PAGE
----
Montgomery County police angered by SRO social media post removal

Montgomery County police officers took their frustrations to social media after the police department removed Twitter and Facebook posts that congratulated a long-time county police officer on his retirement – the social media posts removed also apparently made reference to the officer’s many years as a School Resource Officer.

READ MORE: Montgomery County removes school resource officers... kind of

SROs have been a hot-button topic within school districts across our region, especially as some schools face more frequent fighting this school year – the first full return to public school since the start of the COVID-19 pandemic. Montgomery County is among the counties whose leaders voted to remove SROs from school buildings this year.

After removed and edited, the updated messages shared to the county police department’s  Facebook page at around 12:01 a.m. Saturday, Oct. 2 removes direct "School Resource Officer" language.

Part of the post reads: "Officer Lowery worked in different specialized units within the Department and for the last 11 years as a community engagement officer. Officer Lowery served as a liaison between the school and the police department to create a safe environment for students and teachers."

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Some of the current and former county police department members commented on the new posts, making sure to highlight Lowery was an SRO. We know many of the members posting also do not agree with the county’s decision to remove police from school buildings this year. Those who have supported the decision argue an officer in the schools does not mean they can stop fights.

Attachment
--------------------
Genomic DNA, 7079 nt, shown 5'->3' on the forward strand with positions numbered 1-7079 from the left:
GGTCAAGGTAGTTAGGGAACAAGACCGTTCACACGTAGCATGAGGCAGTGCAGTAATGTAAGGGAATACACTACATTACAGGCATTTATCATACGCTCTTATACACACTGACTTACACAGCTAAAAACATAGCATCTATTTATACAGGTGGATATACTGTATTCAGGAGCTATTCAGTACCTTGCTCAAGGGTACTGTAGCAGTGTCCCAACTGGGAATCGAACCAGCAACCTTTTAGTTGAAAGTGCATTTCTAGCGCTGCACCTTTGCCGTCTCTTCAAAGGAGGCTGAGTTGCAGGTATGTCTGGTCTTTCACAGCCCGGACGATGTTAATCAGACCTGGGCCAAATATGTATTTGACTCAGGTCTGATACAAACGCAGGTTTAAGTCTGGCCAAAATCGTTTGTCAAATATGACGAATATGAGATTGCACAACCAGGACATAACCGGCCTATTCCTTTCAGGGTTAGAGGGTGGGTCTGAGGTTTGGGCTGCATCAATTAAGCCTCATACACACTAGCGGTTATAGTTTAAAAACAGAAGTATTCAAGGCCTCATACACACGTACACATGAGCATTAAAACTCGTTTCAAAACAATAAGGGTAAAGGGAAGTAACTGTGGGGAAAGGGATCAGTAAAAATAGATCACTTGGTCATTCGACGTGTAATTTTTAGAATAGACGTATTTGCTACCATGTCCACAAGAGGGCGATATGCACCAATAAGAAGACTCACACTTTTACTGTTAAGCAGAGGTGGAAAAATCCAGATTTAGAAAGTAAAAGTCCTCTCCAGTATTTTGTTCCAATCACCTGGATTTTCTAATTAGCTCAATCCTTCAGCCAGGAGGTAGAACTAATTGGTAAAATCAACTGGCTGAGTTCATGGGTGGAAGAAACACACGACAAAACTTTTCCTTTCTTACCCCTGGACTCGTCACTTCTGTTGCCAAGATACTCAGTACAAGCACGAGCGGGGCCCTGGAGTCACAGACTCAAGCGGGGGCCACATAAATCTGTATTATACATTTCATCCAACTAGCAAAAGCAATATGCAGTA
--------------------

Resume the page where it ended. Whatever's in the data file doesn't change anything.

"Officer Joe Lowery was an outstanding officer whose 33 years on the job deserve to be celebrated and admired. He was a school resource officer for around half of his career and epitomized the best aims of that program – to build relationships with students and the community and to make schools safer. We’re unsure why the MCPD chose to delete their tweet about Ofc. Lowery having served as an SRO, but we can only speculate that politics of the day influenced their decision and that’s too bad. We’re proud of you Ofc. Lowery. Enjoy your retirement!"

Read a statement from FOP Lodge 35 President Lee Holland.

FOX 5 did ask the police department about the decision to remove "SRO" language.

"The post itself, we wanted to make sure that it actually focused on his career and his achievements. By removing it and reposting it, we can now take away from distraction and focus  all of our efforts on Officer Lowery and to for his service to Montgomery County – to the schools of Montgomery County and to the community," said Assistant Chief Carmen Facciolo with the Montgomery County Police Community Resources Bureau.

READ MORE: School resource officers no longer stationed in Montgomery County Schools

FOX 5 pressed about the frustration and anger removing the post caused. Facciolo responded, "Years ago we called police officers patrolmen. There was a language shift. And when we’re referring to officers after that language shift, I wouldn’t call them patrolmen. I would call them officers, right? We’re doing the same thing here."

Facciolo told FOX 5 on Monday the former SROs are now "CEOs" or Community Engagement Officers – with some of them now patrolling certain beats outside of certain schools as part of the police department and school system’s effort to clamp down on some of the violence the county schools have been seeing since start of the 2021-2022 school year.

Also reported on Monday, the CEOs are now also supposed to be tracking "impressions" or how many times they engage with youth as a way to try and measure whether this newer strategy has any impact.